the energy and dedication to helping their communities that we see among so many young
adults today. Many here today, myself included, know that a career in public service presents
opportunities and rewards far beyond paychecks.
And that's especially true in emergency management, where you get to help communities and families
get back on their feet and rebuild even better than they were before. I'm confident that
even those alums of the program do not go on to careers in emergency management will
still play an important role as part of the whole of community approach to building resilience.
So I'd like to close with a few words about whole of community because it shows how this
new FEMA Corps fits into our broader emergency management strategy. The whole community approach
includes state, local, tribal and territorial governments, the private sector, non-governmental
organizations, faith-based and community organizations, and most importantly, the public.
No one knows a community and it's needs better than these local groups and citizens. It takes
every member of the team working together to succeed. Last year broke records for the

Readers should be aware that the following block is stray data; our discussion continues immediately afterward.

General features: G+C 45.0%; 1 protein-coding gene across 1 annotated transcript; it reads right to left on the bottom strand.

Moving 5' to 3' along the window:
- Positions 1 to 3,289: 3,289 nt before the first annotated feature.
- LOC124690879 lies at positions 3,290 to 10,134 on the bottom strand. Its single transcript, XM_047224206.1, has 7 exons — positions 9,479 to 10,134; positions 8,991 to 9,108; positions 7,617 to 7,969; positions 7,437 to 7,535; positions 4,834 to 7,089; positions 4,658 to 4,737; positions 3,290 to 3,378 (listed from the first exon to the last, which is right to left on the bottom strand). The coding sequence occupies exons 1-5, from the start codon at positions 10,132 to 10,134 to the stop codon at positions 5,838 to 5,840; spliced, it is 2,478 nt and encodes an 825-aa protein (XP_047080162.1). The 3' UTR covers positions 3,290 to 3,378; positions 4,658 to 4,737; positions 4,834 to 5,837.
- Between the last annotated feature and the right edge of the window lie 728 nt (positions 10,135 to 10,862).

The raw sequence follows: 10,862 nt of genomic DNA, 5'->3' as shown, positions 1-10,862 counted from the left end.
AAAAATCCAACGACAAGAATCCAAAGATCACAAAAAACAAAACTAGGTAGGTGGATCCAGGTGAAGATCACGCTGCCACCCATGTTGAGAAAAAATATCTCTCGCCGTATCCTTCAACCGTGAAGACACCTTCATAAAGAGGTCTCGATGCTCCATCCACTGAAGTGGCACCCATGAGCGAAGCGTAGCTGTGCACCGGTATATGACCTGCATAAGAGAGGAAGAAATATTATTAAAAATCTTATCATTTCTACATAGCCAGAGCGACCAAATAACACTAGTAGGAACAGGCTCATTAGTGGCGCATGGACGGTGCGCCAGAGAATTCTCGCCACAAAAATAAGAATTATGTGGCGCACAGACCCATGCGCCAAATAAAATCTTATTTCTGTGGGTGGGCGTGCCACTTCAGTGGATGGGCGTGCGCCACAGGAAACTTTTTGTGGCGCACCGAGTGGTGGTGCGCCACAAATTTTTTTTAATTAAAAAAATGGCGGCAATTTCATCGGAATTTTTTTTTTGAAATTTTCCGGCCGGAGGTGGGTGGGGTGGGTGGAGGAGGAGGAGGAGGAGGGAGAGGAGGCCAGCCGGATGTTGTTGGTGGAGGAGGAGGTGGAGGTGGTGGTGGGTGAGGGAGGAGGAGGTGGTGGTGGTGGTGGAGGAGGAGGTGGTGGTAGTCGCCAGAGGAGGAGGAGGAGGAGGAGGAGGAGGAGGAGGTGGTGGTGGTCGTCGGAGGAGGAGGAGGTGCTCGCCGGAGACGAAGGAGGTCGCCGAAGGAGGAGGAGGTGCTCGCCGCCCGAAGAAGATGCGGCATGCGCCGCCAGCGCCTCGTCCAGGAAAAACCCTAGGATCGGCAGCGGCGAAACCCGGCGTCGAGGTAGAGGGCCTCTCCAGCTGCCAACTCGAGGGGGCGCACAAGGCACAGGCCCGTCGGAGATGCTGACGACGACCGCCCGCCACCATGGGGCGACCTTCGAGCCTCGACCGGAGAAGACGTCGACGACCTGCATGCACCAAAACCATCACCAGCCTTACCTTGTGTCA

most disasters and responses ever. And more than ever, FEMA relies on strong local partnerships
before and after a disaster.
Americans have shown time and again their desire and their capacity to serve their communities
and to help one another. President Obama has a strong personal commitment to harnessing
that energy. With this new partnership between FEMA and The Corporation for National and
Community Service, we are building on that commitment, and we are building for the future.
So I'd like to thank you. Thank you for being here today, and now it's my pleasure to introduce
Cecelia Munoz, president Obama's director of The Domestic Policy Council. Cecelia?
MUNOZ: Thank you. Thank you very much, madam secretary, to the FEMA leadership and Mr.
Mayor. Let me also thank the AmeriCorps volunteers who are here today. Thanks for your service.
Thank you for your example.
President Obama has made it clear that government alone can't solve all of our problems, but
government has a vital role to play. And the program that we're announcing today is a perfect